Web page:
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billconan

what is the secret of rendering a large number of identical objects

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hello guys, i'm wondering, what is the secret behind rendering a large number of identical objects, such as, millions of balls or cubes. they are identical in size and shape, but different in color, for example, a system to render molecule structures? also is there something called "model database", i want to know how to manage the model data in an online large walkthrough system. it would make sense to only give users the "scene" that they could currently view. thank you very much.

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I just wanted to say that I'm also very curious about how to render a very large number of identical objects in a single scene. At the moment I'm stuck at about 5-10fps with 20k 209 poly models using an amd xp 2800+ w/radeon 9600. I'm currently using directx, so if anyone has an answer more precise than batching or instancing, I'd be really really interested.

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The way we've done it is by useing imposters. The idea is that you really only draw the front couple of objects, and for anything further away all you draw are particles, textured to look like the object. So you render your oject to a texture, then for anything too far away, or after say the firstly 100 objects then you just render quads with the texture. It'll break any fancy shadow algorithms or special shaders, but if they're far away then they probably don't need that stuff to begin with. If you have animating objects then you can have a couple of different frames rendered out, then pick the closest one. As long as you update the objects closer to the camera properly, you can get away with only updating the objects far away pretty rarly! Like once or twice a second. If you have 20k objects update say 1k per frame. The closest 500 objects every frame, then the next 500 objects out of the queue based on how close they are and how long since last update. Everyone gets updated sometime, but the further away they are the less it happens.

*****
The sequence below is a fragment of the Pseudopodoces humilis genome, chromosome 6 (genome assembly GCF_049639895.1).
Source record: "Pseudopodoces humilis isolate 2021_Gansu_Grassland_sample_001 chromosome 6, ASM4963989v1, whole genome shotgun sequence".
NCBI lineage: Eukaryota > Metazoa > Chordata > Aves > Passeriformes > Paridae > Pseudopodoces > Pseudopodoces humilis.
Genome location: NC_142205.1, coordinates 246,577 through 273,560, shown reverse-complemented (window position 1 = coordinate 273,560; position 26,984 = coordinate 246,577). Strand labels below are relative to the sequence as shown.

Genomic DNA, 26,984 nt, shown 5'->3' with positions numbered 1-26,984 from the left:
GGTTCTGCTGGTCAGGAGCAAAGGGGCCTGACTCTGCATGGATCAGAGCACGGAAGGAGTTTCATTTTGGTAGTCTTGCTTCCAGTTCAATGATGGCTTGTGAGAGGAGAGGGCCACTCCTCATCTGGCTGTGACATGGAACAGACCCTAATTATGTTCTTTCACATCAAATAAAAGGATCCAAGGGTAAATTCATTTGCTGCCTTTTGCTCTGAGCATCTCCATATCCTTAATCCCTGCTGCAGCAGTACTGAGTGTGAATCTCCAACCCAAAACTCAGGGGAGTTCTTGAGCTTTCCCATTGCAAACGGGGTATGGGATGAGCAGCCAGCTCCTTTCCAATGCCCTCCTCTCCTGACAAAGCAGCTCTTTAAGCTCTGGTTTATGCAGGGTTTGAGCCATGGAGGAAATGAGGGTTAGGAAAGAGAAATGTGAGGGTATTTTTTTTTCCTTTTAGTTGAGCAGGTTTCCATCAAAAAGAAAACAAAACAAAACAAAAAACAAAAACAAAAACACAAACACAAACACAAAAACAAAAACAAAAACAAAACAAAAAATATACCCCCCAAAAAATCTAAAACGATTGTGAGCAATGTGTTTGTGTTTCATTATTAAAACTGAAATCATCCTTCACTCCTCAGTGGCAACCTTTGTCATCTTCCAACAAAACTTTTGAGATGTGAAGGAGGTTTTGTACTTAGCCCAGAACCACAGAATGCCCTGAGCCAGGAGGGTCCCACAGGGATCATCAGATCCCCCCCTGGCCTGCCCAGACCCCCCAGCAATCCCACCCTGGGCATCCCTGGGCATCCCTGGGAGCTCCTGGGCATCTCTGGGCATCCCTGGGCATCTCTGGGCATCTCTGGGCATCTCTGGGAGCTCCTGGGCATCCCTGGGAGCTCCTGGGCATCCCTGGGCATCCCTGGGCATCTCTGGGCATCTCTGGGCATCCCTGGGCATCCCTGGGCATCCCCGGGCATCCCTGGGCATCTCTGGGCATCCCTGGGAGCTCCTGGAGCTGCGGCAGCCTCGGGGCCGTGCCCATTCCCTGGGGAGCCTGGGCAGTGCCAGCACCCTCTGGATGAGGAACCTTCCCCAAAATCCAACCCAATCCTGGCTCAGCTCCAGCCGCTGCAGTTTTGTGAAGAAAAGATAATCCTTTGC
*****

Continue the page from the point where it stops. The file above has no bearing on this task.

Edit: Its important to note that if you impliment this, the objects that don't update often will stand out to *YOU* really badly. Ask someone else to look at it and they won't notice a thing ... we wasted alot of time worrying about the back objects only updating once/twice a second when nobody but us ever even looked at them!

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use some backface culling that would speed it up some also hidding objects not being put in the vertex buffer or being rendered would help

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Shared data. A mesh has data/attributes/properties that are common to all instances of the mesh. For example, geometry is almost always shared. Textures as well.

Batch processing. This is a no brainer really. If you can send and process data in batches, then do it.

Continuous Level of Detail (CLOD). As a mesh moves away from the eye-point, it's geometry is simplified to a degree. Eventually a very distant mesh will turn into a simple shape such as a pyramid.

Discrete Level of Detail (DLOD). Each mesh has several different representations: hi-res, mid-res, lo-res, etc. As the distance between the eye-point and the mesh reaches a certain range, the appropriate representation is selected and displayed.

Frustum culling. Culls away any meshes (and/or mesh-faces) that aren't within the current viewing pyramid.

Backface culling. Culls away any mesh-faces that aren't visible to the viewer from the current viewing angle.

Occlusion culling. Culls away meshes (and/or mesh-faces) that are blocked from view by other meshes.

Impostor Billboards. Essentially, a hi-res mesh is replaced with a semi-real-time 'portrait' of itself - reducing the number of triangles from N-thousand to just 2.

Texture Atlases. A list of large texture maps is used to store the various smaller textures required for a scene, greatly reducing the number of texture binds needed.

The exact optimizations you need all depend on your content. All of these methods can be combined in many creative ways to suit your needs.

For a molecular scene...I'd probably go with DLOD. As the 'balls' move beyond a certain threshold, the mesh changes from a sphere to a cube. The next threshold, the mesh changes from a cube to a pyramid. Impostor Billboards probably wouldn't be ideal in this situation. Frustum/backface/occlusion culling can definitely help.

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As Morpheus011 pointed out, 'instancing' is the way to go. There are several techniques to instanece both static and dynamic geometry, both on CPU and GPU. The easiest being static instancing, in which all static geometry is intanced offline and stored in memory. This is a classic sample of memory vs. processing power tradeoff. There are other more advanced techniques that take advantage of GPUs/shadres and the instancing API. GPU Gems 2 has a great article on the subject that shows how Black & White 2 tackled this problem, which you might find useful.

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Quote:
Original post by swordfish
For a molecular scene...I'd probably go with DLOD. As the 'balls' move beyond a certain threshold, the mesh changes from a sphere to a cube. The next threshold, the mesh changes from a cube to a pyramid. Impostor Billboards probably wouldn't be ideal in this situation. Frustum/backface/occlusion culling can definitely help.


Impostor billboards seem to me as ideal for molecular scene, because atoms (balls) are indefferent to viewing angle. Of course, complex lighting situations makes their use a little harder, but even then impostors could be used in combination with normal maps.

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